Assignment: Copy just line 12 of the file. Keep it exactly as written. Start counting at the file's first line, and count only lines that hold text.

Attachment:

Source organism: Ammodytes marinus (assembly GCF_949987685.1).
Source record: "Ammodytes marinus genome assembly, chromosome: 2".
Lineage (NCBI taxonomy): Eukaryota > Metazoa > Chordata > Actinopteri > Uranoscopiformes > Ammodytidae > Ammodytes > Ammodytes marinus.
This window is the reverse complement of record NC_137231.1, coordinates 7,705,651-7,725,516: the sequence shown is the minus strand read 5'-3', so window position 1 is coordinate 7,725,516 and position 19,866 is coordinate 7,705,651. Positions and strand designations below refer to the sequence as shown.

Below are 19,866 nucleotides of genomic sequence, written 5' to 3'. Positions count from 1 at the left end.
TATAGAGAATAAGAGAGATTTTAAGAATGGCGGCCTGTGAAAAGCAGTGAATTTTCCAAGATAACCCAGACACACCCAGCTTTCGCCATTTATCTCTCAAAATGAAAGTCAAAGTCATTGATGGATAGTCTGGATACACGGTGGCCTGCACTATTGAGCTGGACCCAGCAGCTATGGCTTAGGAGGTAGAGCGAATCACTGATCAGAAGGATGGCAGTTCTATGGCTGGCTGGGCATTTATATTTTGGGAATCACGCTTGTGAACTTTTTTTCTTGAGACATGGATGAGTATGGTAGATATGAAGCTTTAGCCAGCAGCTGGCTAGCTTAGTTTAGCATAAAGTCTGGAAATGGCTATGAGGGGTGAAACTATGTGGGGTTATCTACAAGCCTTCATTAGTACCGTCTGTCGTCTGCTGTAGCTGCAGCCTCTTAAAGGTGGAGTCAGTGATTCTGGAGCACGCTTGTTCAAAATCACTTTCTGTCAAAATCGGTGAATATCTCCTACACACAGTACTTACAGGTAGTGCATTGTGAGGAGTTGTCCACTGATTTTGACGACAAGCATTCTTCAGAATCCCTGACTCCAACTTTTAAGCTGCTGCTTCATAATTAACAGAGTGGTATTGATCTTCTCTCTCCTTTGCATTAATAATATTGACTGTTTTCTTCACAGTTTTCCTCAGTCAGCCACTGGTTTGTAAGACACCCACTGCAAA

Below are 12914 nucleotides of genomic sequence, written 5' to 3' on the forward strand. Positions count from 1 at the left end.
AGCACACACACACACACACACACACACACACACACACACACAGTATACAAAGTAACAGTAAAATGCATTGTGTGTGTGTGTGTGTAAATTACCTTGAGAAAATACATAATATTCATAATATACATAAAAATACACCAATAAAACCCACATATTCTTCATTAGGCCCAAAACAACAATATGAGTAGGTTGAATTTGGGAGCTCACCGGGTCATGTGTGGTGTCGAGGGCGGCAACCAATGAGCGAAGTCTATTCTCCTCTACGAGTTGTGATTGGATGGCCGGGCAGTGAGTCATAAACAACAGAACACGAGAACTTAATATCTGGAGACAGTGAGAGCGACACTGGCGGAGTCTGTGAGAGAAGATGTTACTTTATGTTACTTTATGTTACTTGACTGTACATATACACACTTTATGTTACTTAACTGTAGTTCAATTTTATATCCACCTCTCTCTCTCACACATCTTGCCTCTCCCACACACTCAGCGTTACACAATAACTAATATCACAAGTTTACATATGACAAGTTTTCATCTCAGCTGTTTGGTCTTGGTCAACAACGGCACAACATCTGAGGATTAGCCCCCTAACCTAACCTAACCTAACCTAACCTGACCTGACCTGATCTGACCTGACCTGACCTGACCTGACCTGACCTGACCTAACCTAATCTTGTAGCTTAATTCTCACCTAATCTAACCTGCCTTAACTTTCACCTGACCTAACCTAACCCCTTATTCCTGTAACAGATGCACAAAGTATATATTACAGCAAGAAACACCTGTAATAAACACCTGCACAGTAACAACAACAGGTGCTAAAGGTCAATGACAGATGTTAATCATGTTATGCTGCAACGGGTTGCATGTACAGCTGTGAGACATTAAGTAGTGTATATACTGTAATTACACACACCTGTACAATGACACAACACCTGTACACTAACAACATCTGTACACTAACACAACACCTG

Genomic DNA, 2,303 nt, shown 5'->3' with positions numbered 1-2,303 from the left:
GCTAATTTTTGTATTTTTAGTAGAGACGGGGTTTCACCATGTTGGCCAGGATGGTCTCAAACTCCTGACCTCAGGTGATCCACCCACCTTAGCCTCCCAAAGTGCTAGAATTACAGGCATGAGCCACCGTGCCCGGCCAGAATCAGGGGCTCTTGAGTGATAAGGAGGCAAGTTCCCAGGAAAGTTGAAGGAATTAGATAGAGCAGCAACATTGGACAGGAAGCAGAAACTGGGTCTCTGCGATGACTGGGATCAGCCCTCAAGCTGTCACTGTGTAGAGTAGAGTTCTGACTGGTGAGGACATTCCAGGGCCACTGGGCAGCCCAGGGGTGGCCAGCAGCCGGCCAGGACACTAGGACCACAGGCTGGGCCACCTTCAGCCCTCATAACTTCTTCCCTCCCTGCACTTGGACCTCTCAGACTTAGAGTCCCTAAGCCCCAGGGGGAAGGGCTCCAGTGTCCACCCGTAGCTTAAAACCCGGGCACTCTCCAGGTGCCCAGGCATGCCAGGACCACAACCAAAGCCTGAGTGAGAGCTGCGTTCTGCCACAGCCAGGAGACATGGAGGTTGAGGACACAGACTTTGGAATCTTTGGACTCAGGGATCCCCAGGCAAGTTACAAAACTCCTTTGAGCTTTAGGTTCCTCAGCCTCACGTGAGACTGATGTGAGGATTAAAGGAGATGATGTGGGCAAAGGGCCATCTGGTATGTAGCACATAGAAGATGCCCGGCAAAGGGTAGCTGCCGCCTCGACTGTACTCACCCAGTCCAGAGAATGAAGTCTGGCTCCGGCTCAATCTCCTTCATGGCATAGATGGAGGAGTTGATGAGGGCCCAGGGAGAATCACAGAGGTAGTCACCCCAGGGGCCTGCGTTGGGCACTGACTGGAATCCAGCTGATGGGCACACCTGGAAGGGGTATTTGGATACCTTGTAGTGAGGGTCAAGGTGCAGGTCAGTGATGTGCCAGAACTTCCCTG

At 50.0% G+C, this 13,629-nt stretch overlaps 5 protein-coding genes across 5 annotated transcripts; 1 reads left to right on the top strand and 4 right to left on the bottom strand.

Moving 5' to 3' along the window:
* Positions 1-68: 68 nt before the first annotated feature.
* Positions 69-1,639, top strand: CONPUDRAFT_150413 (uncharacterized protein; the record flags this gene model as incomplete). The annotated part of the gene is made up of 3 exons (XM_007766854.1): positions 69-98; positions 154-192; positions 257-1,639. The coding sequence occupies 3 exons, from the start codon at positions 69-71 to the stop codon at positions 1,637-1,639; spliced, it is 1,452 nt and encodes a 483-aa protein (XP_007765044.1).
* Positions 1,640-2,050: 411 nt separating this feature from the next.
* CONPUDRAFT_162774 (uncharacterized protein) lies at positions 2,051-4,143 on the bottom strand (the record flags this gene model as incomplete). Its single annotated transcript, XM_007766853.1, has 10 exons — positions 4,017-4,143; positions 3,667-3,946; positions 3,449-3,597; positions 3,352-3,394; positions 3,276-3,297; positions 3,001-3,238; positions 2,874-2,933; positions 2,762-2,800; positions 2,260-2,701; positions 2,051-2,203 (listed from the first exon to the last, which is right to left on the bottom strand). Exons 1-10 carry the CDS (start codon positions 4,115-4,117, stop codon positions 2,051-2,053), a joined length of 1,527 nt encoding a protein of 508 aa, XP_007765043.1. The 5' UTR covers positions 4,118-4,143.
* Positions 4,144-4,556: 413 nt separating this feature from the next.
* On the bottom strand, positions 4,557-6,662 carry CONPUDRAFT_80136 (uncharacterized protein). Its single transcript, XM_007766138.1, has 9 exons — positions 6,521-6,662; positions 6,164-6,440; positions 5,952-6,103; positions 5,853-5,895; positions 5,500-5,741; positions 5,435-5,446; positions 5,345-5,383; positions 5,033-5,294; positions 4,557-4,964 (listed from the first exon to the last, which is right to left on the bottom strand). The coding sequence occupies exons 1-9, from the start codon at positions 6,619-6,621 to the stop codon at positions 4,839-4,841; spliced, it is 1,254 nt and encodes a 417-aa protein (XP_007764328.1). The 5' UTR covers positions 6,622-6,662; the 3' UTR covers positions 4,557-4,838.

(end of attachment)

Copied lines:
Moving 5' to 3' along the window: